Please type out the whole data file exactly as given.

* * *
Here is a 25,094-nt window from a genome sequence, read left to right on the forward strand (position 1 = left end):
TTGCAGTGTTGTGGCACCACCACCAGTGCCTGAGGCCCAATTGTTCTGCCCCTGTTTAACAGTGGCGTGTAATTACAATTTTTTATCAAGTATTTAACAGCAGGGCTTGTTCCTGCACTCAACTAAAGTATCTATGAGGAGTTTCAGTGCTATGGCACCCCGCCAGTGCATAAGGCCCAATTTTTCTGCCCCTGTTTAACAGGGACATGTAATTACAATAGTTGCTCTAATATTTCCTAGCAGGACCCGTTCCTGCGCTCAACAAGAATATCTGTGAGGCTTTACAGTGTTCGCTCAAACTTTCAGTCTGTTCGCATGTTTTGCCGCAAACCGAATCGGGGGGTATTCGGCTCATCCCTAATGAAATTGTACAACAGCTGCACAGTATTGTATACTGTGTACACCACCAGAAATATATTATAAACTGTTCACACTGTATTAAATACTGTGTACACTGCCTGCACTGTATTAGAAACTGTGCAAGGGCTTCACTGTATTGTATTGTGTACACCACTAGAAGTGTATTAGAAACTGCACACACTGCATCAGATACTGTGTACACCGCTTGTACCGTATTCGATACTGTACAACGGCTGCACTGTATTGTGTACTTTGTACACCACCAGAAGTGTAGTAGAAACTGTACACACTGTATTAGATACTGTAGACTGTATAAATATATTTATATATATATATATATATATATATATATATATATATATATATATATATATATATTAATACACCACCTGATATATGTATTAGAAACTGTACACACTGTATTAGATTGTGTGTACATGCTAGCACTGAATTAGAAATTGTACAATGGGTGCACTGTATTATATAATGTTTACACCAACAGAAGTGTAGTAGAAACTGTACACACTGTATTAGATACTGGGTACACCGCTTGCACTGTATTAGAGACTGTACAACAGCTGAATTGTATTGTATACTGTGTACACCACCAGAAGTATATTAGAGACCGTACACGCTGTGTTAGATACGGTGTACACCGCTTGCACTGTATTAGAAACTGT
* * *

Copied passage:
Here is a 25,094-nt window from a genome sequence, read left to right on the forward strand (position 1 = left end):
TTGCAGTGTTGTGGCACCACCACCAGTGCCTGAGGCCCAATTGTTCTGCCCCTGTTTAACAGTGGCGTGTAATTACAATTTTTTATCAAGTATTTAACAGCAGGGCTTGTTCCTGCACTCAACTAAAGTATCTATGAGGAGTTTCAGTGCTATGGCACCCCGCCAGTGCATAAGGCCCAATTTTTCTGCCCCTGTTTAACAGGGACATGTAATTACAATAGTTGCTCTAATATTTCCTAGCAGGACCCGTTCCTGCGCTCAACAAGAATATCTGTGAGGCTTTACAGTGTTCGCTCAAACTTTCAGTCTGTTCGCATGTTTTGCCGCAAACCGAATCGGGGGGTATTCGGCTCATCCCTAATGAAATTGTACAACAGCTGCACAGTATTGTATACTGTGTACACCACCAGAAATATATTATAAACTGTTCACACTGTATTAAATACTGTGTACACTGCCTGCACTGTATTAGAAACTGTGCAAGGGCTTCACTGTATTGTATTGTGTACACCACTAGAAGTGTATTAGAAACTGCACACACTGCATCAGATACTGTGTACACCGCTTGTACCGTATTCGATACTGTACAACGGCTGCACTGTATTGTGTACTTTGTACACCACCAGAAGTGTAGTAGAAACTGTACACACTGTATTAGATACTGTAGACTGTATAAATATATTTATATATATATATATATATATATATATATATATATATATATATATATATATATATTAATACACCACCTGATATATGTATTAGAAACTGTACACACTGTATTAGATTGTGTGTACATGCTAGCACTGAATTAGAAATTGTACAATGGGTGCACTGTATTATATAATGTTTACACCAACAGAAGTGTAGTAGAAACTGTACACACTGTATTAGATACTGGGTACACCGCTTGCACTGTATTAGAGACTGTACAACAGCTGAATTGTATTGTATACTGTGTACACCACCAGAAGTATATTAGAGACCGTACACGCTGTGTTAGATACGGTGTACACCGCTTGCACTGTATTAGAAACTGT